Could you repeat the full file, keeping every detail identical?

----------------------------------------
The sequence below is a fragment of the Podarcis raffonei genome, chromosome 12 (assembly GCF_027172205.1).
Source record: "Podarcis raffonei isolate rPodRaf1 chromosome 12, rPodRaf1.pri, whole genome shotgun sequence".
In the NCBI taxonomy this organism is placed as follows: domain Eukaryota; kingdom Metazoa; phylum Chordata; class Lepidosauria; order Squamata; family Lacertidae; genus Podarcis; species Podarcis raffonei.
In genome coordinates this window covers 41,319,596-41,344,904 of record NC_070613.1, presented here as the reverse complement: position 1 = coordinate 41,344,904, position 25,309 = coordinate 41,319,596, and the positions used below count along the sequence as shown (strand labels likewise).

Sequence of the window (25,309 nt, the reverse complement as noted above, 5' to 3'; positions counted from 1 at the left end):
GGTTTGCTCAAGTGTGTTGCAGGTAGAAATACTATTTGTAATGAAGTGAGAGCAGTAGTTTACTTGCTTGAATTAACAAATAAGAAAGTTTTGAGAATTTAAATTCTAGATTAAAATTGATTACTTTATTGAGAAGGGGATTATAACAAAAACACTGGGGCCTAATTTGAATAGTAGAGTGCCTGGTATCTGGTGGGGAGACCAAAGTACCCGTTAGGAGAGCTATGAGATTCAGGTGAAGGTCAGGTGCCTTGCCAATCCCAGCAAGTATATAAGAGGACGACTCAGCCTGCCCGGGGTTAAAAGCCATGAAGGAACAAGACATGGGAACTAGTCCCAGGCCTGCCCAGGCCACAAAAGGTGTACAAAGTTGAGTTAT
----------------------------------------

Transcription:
The sequence below is a fragment of the Podarcis raffonei genome, chromosome 12 (assembly GCF_027172205.1).
Source record: "Podarcis raffonei isolate rPodRaf1 chromosome 12, rPodRaf1.pri, whole genome shotgun sequence".
In the NCBI taxonomy this organism is placed as follows: domain Eukaryota; kingdom Metazoa; phylum Chordata; class Lepidosauria; order Squamata; family Lacertidae; genus Podarcis; species Podarcis raffonei.
In genome coordinates this window covers 41,319,596-41,344,904 of record NC_070613.1, presented here as the reverse complement: position 1 = coordinate 41,344,904, position 25,309 = coordinate 41,319,596, and the positions used below count along the sequence as shown (strand labels likewise).

Sequence of the window (25,309 nt, the reverse complement as noted above, 5' to 3'; positions counted from 1 at the left end):
GGTTTGCTCAAGTGTGTTGCAGGTAGAAATACTATTTGTAATGAAGTGAGAGCAGTAGTTTACTTGCTTGAATTAACAAATAAGAAAGTTTTGAGAATTTAAATTCTAGATTAAAATTGATTACTTTATTGAGAAGGGGATTATAACAAAAACACTGGGGCCTAATTTGAATAGTAGAGTGCCTGGTATCTGGTGGGGAGACCAAAGTACCCGTTAGGAGAGCTATGAGATTCAGGTGAAGGTCAGGTGCCTTGCCAATCCCAGCAAGTATATAAGAGGACGACTCAGCCTGCCCGGGGTTAAAAGCCATGAAGGAACAAGACATGGGAACTAGTCCCAGGCCTGCCCAGGCCACAAAAGGTGTACAAAGTTGAGTTAT